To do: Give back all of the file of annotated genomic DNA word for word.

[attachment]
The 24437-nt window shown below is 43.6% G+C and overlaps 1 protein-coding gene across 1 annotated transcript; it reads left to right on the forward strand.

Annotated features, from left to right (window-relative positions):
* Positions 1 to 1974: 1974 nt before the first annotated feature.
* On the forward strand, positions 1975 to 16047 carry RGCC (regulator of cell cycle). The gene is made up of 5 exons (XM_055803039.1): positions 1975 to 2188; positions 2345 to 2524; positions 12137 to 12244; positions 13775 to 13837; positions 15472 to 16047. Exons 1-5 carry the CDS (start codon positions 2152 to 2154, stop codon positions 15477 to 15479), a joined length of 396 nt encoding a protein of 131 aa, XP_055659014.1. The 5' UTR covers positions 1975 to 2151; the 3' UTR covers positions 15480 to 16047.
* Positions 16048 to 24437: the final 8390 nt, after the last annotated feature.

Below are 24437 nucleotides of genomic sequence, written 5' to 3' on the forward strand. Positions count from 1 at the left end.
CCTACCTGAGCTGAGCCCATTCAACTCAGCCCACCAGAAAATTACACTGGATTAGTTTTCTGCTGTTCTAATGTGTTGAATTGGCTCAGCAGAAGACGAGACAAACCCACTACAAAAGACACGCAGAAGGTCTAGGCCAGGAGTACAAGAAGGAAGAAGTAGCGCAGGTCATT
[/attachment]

The 24437-nt window shown below is 43.6% G+C and overlaps 1 protein-coding gene across 1 annotated transcript; it reads left to right on the forward strand.

Annotated features, from left to right (window-relative positions):
* Positions 1 to 1974: 1974 nt before the first annotated feature.
* On the forward strand, positions 1975 to 16047 carry RGCC (regulator of cell cycle). The gene is made up of 5 exons (XM_055803039.1): positions 1975 to 2188; positions 2345 to 2524; positions 12137 to 12244; positions 13775 to 13837; positions 15472 to 16047. Exons 1-5 carry the CDS (start codon positions 2152 to 2154, stop codon positions 15477 to 15479), a joined length of 396 nt encoding a protein of 131 aa, XP_055659014.1. The 5' UTR covers positions 1975 to 2151; the 3' UTR covers positions 15480 to 16047.
* Positions 16048 to 24437: the final 8390 nt, after the last annotated feature.

Below are 24437 nucleotides of genomic sequence, written 5' to 3' on the forward strand. Positions count from 1 at the left end.
CCTACCTGAGCTGAGCCCATTCAACTCAGCCCACCAGAAAATTACACTGGATTAGTTTTCTGCTGTTCTAATGTGTTGAATTGGCTCAGCAGAAGACGAGACAAACCCACTACAAAAGACACGCAGAAGGTCTAGGCCAGGAGTACAAGAAGGAAGAAGTAGCGCAGGTCATT